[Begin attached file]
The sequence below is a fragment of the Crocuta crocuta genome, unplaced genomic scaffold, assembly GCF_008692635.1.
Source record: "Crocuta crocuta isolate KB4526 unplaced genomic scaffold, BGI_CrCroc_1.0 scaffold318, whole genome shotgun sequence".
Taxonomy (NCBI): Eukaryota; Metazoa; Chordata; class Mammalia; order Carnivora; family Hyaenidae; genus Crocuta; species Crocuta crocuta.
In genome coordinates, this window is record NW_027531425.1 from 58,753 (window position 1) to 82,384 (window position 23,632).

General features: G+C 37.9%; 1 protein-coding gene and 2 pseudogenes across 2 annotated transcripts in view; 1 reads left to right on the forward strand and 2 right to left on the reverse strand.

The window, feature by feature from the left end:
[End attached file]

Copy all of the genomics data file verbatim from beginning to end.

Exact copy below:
The sequence below is a fragment of the Crocuta crocuta genome, unplaced genomic scaffold, assembly GCF_008692635.1.
Source record: "Crocuta crocuta isolate KB4526 unplaced genomic scaffold, BGI_CrCroc_1.0 scaffold318, whole genome shotgun sequence".
Taxonomy (NCBI): Eukaryota; Metazoa; Chordata; class Mammalia; order Carnivora; family Hyaenidae; genus Crocuta; species Crocuta crocuta.
In genome coordinates, this window is record NW_027531425.1 from 58,753 (window position 1) to 82,384 (window position 23,632).

General features: G+C 37.9%; 1 protein-coding gene and 2 pseudogenes across 2 annotated transcripts in view; 1 reads left to right on the forward strand and 2 right to left on the reverse strand.

The window, feature by feature from the left end: